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Empresses teach realities of Rastafarianism

An early-bird crowd of approximately 25 people silently listened to the Rev. Marcia Stewart set the record straight about the real qualities of the Rastafarian religion at Kaleisia’s Tea Lounge on Tuesday night.

“There’s a lot of propaganda and rumors that have gone out about the Rastas,” Stewart said in a strong Jamaican accent.

“(Rastafarians) wrap their hair and smoke ganja (marijuana),” she said. “That’s true. But most Rastas don’t smoke or wear locks, so you don’t know who’s Rasta. It’s about the heart.”

The Empress of Zion, a women’s Rastafarian group in Tampa, wanted local residents to realize that a heart that loves God, helps the needy and recognizes the beginning of mankind that started in Ethiopia is central to the Rastafarian faith.

Based on that message, attendees such as Antonio Warren, a USF graduate, may not convert to Rastafarianism right away, but may keep learning about a new culture.

“I wanted to hear what people have to say about Rastafarians and (understand) everyone’s view,” Warren said.

Sophomore Meredith Livengood and junior Tyler Silham, who are atheists, said, “We both came for the music, the people and to hear another (religious) perspective.”

But the Empress of Zion sisters know that everyone won’t believe in Rastafarianism right away, but their goal as women of the faith was to create awareness about their creed: to build schools, help the elderly and clothe the naked.

Stewart said she travels globally to strengthen the Rastafarian community with that message.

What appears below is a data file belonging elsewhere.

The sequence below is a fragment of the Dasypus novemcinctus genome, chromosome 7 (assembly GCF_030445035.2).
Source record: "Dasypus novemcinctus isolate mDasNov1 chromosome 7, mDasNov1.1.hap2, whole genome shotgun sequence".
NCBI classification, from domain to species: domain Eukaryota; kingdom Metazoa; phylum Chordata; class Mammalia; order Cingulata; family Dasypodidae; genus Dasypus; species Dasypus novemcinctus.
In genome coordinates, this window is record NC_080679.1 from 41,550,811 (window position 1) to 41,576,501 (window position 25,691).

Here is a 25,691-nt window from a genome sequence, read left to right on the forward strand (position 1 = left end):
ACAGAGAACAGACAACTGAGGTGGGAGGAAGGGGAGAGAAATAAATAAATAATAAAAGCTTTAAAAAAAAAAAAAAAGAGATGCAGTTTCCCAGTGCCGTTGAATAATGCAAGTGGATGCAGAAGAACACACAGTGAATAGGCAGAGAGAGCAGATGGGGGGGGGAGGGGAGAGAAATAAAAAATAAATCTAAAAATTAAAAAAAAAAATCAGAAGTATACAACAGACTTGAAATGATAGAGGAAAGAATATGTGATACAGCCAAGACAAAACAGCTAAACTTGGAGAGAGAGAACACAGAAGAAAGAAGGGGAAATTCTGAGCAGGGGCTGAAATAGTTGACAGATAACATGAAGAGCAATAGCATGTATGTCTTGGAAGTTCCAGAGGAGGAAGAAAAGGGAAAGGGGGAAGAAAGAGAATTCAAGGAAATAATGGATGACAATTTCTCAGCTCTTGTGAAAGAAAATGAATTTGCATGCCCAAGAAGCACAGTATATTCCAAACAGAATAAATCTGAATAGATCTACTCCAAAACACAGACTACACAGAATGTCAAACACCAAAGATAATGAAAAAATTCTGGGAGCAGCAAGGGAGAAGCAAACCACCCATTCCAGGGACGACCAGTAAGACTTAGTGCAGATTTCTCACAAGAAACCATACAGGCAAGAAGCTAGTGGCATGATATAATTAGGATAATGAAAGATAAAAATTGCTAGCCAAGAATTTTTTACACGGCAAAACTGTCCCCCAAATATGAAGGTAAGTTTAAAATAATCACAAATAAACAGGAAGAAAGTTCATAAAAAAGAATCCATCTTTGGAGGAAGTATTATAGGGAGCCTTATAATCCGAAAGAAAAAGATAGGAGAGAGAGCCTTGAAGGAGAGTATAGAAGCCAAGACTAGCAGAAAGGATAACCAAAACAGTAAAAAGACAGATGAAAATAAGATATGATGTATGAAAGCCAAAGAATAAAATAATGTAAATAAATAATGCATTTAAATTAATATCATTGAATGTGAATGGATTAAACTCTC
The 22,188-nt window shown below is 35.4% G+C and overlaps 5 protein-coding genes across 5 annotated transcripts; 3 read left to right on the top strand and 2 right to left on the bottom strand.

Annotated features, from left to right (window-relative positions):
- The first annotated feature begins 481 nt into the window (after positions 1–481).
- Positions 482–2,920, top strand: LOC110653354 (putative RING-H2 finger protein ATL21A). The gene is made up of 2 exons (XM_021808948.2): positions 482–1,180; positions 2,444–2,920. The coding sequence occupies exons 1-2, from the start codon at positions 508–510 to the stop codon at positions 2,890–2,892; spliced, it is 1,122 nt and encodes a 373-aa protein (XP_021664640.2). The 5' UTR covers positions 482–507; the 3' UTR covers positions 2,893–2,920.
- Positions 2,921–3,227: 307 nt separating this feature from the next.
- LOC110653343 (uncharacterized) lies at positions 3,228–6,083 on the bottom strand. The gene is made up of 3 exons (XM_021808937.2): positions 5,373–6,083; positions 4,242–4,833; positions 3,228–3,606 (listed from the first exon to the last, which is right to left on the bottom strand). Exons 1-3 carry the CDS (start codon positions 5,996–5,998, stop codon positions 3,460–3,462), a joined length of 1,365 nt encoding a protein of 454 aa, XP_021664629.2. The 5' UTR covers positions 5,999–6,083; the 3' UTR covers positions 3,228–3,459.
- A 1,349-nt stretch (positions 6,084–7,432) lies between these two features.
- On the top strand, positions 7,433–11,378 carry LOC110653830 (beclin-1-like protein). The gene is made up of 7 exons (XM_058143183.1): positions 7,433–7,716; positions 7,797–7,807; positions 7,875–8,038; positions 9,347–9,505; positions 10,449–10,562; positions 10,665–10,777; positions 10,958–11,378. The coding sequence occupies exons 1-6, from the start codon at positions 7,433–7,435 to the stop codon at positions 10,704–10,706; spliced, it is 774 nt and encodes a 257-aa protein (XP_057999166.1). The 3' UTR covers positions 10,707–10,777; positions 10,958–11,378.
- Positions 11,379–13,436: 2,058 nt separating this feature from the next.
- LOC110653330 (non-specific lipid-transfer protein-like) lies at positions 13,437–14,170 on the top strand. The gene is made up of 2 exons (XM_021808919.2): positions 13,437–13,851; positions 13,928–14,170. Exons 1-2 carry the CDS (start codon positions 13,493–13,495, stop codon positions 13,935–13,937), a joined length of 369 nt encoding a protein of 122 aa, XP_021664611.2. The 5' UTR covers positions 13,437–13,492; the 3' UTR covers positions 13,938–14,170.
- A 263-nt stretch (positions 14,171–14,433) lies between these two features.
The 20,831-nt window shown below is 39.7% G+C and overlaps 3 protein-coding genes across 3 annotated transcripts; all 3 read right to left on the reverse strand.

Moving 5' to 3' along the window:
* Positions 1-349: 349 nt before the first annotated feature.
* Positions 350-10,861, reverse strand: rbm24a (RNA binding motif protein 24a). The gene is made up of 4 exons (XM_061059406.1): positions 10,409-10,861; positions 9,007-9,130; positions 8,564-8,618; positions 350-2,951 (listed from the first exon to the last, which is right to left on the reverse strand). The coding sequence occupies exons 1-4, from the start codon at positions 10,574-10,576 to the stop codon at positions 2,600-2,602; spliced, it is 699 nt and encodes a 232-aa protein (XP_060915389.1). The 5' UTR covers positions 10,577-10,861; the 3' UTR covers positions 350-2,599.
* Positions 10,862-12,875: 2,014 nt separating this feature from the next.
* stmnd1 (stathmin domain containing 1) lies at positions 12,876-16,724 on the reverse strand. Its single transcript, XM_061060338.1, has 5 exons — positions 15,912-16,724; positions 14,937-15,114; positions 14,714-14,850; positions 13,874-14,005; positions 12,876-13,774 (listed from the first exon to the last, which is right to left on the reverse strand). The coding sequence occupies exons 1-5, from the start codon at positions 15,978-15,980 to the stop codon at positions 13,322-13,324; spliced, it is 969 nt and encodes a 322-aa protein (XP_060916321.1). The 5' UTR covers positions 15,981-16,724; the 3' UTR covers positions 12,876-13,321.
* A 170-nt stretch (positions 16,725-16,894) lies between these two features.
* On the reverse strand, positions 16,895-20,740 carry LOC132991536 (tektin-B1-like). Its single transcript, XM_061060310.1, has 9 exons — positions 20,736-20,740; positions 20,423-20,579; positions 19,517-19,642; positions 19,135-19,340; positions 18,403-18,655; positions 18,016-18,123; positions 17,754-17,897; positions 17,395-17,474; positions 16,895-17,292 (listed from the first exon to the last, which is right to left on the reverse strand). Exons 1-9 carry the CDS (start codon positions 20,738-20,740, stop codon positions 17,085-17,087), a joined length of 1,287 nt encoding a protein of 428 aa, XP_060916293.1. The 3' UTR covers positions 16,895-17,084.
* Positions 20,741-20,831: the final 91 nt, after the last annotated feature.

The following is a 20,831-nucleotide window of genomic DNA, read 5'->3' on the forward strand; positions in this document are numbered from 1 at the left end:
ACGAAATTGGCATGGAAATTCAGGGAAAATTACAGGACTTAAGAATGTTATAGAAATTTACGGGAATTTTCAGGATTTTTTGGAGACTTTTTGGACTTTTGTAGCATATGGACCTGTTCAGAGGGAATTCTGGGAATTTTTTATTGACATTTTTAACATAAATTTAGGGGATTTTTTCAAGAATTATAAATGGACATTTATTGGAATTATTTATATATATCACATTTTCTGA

“If each one gives a little, it will fill the basket,” Stewart said.

The proceeds from the Ethiopian drumming fund-raiser will help with the fourth annual Empress of Zion conference to be held in Atlanta in March.

Rastafarian women from the United States and the Caribbean plan to come together to learn about health issues, economics and better ways to educate children. They intend to take these ideals into various Rastafarian communities.

USF graduate Kareem Rhaodd said he upholds the Rastafarian message every day by mentoring to Tampa youth at the juvenile detention center, and he encourages people to reach out in their own way.

“I would like people to receive knowledge about the culture and people in Africa,” Rhaodd said. Stewart claims that people think many Rastafarians are working within the communities. This is not the case. According to Stewart, only a select few are actually working behind the scenes within communities.

“People think that you (need) a lot of people to get a work done,” Stewart said. “Even when you see a whole lot, only a chosen few are doing the work and a lot of people are jumping on the bandwagon.”